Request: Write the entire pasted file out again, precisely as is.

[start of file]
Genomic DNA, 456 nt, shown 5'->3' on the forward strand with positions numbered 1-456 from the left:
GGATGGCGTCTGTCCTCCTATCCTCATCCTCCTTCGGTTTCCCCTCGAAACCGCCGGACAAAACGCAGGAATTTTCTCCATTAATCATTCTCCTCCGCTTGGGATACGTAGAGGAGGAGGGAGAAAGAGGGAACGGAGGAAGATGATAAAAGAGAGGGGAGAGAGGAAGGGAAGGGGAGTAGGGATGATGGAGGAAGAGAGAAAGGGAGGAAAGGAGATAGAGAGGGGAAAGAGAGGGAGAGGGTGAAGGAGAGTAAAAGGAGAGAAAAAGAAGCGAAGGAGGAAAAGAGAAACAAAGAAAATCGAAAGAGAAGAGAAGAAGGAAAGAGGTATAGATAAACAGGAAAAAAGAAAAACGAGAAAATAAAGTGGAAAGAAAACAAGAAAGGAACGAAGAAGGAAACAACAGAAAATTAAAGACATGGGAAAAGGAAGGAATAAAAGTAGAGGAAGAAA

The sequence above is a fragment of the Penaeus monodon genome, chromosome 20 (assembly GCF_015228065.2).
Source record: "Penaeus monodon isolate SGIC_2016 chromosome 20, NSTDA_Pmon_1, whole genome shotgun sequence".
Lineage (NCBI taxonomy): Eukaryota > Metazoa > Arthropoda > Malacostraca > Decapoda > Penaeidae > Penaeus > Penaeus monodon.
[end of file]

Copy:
Genomic DNA, 456 nt, shown 5'->3' on the forward strand with positions numbered 1-456 from the left:
GGATGGCGTCTGTCCTCCTATCCTCATCCTCCTTCGGTTTCCCCTCGAAACCGCCGGACAAAACGCAGGAATTTTCTCCATTAATCATTCTCCTCCGCTTGGGATACGTAGAGGAGGAGGGAGAAAGAGGGAACGGAGGAAGATGATAAAAGAGAGGGGAGAGAGGAAGGGAAGGGGAGTAGGGATGATGGAGGAAGAGAGAAAGGGAGGAAAGGAGATAGAGAGGGGAAAGAGAGGGAGAGGGTGAAGGAGAGTAAAAGGAGAGAAAAAGAAGCGAAGGAGGAAAAGAGAAACAAAGAAAATCGAAAGAGAAGAGAAGAAGGAAAGAGGTATAGATAAACAGGAAAAAAGAAAAACGAGAAAATAAAGTGGAAAGAAAACAAGAAAGGAACGAAGAAGGAAACAACAGAAAATTAAAGACATGGGAAAAGGAAGGAATAAAAGTAGAGGAAGAAA

The sequence above is a fragment of the Penaeus monodon genome, chromosome 20 (assembly GCF_015228065.2).
Source record: "Penaeus monodon isolate SGIC_2016 chromosome 20, NSTDA_Pmon_1, whole genome shotgun sequence".
Lineage (NCBI taxonomy): Eukaryota > Metazoa > Arthropoda > Malacostraca > Decapoda > Penaeidae > Penaeus > Penaeus monodon.